What if we don't know that it's equal to \frac{\sqrt{\pi}}{2} ?
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  9. #9
    MHF Contributor Mathstud28's Avatar
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    Quote Originally Posted by Moo View Post
    I'll just take one of your examples.



    Are you kidding ? Apart from the fact that you used a mathematical software (I'll go back to this tomorrow if I have time...), there is a problem :
    What if we don't know that it's equal to \frac{\sqrt{\pi}}{2} ?
    Actually...I did not find your advice all to helpful...for although it is useful to point this out I do not see you making any of these...now I am sure that you could spend two days making one and it would be impeccable...well congratulations...but I do these to help those who have a base knowledge of the subject(any "newbie" who learns a thing or two is just an added benefit), I also do these to help me learn things better, since teaching is the best way of learning a subject thoroughly. And I would appreciate your imput if it wasnt so caustic( despite your disclaimer). Please for future reference personal message me with yoru imput instead of cluttering space actually devoted to helping at least one person...thanks very much Moo

    Mathstud
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  10. #10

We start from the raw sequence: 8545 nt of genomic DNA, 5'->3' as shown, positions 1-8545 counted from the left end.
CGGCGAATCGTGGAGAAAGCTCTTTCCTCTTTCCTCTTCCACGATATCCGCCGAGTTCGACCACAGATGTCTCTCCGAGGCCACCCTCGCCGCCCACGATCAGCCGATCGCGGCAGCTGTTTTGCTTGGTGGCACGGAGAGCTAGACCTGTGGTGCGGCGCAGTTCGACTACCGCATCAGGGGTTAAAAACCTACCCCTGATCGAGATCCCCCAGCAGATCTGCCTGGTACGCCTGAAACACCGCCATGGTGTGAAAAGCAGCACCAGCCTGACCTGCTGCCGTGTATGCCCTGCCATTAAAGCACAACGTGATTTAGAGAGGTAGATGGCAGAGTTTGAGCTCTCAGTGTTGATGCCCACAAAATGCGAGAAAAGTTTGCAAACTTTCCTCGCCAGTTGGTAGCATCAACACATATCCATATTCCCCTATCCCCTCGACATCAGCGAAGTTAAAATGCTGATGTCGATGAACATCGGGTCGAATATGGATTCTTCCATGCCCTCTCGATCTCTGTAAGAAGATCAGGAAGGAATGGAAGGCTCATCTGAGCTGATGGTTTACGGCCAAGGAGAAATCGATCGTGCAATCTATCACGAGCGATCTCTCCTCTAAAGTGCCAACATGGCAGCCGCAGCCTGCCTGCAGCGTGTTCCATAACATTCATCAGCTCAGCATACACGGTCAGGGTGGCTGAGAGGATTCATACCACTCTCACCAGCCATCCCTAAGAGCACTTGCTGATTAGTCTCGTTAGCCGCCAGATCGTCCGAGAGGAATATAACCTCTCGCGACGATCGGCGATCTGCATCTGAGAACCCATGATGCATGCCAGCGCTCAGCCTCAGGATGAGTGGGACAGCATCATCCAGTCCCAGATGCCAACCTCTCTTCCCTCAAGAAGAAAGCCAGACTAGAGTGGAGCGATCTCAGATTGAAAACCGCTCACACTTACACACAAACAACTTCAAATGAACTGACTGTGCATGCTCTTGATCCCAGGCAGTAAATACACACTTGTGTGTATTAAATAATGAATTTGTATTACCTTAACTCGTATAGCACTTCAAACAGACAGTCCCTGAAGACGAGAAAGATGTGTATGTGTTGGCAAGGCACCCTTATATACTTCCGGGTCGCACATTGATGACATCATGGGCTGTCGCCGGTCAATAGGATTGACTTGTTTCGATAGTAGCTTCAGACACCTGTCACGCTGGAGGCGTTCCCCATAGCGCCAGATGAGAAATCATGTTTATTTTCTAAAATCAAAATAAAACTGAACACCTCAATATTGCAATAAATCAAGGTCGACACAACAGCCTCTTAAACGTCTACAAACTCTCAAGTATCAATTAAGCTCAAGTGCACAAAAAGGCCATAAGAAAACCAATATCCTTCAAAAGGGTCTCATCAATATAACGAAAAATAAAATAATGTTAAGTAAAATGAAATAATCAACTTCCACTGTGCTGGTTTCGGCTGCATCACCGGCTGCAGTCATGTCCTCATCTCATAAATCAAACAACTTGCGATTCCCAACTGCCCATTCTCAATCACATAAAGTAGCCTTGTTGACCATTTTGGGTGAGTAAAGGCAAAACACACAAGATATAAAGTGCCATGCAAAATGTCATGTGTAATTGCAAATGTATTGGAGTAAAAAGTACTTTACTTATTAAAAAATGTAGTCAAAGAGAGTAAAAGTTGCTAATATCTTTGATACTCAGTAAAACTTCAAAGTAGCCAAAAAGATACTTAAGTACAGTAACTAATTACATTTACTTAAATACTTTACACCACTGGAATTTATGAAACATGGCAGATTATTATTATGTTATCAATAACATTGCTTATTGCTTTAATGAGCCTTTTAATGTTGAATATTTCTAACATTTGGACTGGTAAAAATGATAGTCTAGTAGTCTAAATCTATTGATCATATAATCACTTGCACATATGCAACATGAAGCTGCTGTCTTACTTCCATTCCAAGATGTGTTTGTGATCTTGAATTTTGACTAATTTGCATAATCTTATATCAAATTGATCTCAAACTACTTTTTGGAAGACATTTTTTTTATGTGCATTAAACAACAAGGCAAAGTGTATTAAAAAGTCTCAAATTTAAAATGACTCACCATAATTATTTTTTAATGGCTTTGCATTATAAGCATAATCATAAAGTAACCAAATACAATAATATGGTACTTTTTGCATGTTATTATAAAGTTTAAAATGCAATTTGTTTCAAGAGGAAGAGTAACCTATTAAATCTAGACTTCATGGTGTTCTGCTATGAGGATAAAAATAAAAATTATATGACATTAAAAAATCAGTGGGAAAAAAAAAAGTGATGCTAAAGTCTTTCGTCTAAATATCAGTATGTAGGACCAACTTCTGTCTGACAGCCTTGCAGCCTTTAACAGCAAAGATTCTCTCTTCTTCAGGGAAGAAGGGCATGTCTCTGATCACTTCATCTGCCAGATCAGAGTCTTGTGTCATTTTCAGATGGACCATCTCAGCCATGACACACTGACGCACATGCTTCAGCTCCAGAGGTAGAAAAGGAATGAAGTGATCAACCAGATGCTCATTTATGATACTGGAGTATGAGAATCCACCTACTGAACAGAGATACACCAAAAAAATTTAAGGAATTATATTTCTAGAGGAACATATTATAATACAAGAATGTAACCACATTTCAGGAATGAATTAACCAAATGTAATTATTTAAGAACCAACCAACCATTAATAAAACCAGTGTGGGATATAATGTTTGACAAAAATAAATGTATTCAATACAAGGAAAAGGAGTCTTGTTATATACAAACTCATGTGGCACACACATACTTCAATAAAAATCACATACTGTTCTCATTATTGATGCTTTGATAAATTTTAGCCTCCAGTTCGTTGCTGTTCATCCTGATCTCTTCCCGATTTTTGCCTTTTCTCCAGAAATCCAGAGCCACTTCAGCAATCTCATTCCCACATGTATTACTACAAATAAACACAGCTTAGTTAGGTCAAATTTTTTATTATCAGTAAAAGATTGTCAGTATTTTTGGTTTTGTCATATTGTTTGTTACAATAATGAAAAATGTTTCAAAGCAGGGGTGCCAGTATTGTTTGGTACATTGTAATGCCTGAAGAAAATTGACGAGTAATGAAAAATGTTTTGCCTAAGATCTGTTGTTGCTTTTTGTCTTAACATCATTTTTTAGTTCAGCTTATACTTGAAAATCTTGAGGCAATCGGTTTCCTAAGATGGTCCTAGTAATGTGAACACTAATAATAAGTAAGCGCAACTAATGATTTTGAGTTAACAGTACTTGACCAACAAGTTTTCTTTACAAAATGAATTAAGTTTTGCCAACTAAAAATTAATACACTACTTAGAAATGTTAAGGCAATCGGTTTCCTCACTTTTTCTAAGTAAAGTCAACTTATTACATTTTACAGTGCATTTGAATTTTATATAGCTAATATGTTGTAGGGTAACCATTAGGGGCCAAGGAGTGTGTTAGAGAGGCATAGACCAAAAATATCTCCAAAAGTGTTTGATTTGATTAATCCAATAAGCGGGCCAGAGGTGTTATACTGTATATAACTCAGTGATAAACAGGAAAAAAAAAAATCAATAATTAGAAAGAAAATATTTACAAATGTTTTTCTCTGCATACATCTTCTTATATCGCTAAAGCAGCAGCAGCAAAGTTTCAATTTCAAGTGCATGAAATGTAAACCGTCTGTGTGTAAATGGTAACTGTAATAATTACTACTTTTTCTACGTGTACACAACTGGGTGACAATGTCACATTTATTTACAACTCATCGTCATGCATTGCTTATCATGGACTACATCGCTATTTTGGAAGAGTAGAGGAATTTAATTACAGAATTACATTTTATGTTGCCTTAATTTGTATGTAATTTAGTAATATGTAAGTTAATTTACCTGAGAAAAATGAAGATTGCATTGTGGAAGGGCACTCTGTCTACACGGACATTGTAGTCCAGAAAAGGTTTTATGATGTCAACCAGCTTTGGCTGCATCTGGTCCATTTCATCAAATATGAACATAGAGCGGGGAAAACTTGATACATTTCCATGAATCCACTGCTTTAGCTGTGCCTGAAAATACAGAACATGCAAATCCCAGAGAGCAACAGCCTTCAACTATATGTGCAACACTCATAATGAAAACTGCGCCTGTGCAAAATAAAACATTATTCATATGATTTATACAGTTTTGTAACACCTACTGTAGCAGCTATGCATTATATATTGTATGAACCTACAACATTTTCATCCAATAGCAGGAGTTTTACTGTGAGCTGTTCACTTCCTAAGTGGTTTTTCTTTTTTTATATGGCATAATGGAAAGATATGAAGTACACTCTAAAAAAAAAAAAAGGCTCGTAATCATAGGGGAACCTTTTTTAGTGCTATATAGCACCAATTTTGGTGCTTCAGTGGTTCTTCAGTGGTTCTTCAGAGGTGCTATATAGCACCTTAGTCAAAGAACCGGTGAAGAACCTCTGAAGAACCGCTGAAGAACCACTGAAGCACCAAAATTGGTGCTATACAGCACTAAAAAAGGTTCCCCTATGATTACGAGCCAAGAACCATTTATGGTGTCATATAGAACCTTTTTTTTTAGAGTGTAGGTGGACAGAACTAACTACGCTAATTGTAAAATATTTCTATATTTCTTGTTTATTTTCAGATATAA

MHF Contributor Mathstud28's Avatar
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    Quote Originally Posted by Moo View Post
    I'll just take one of your examples.



    Are you kidding ? Apart from the fact that you used a mathematical software (I'll go back to this tomorrow if I have time...), there is a problem :
    What if we don't know that it's equal to \frac{\sqrt{\pi}}{2} ?
    I did not in any ways say I am offering proof that this equality is true...I merely wanted to relate something, that a supportive poster finds interesting, to the matter at hand.
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  11. #11
    MHF Contributor Mathstud28's Avatar
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    You know what...I have been thinking...maybe Moo is right...if anyone out there would supply their imput I would greatly appreciate it...I will not begrudge any who side with Moo and I am sure she wouldnt with you...I would just like honest raw feeback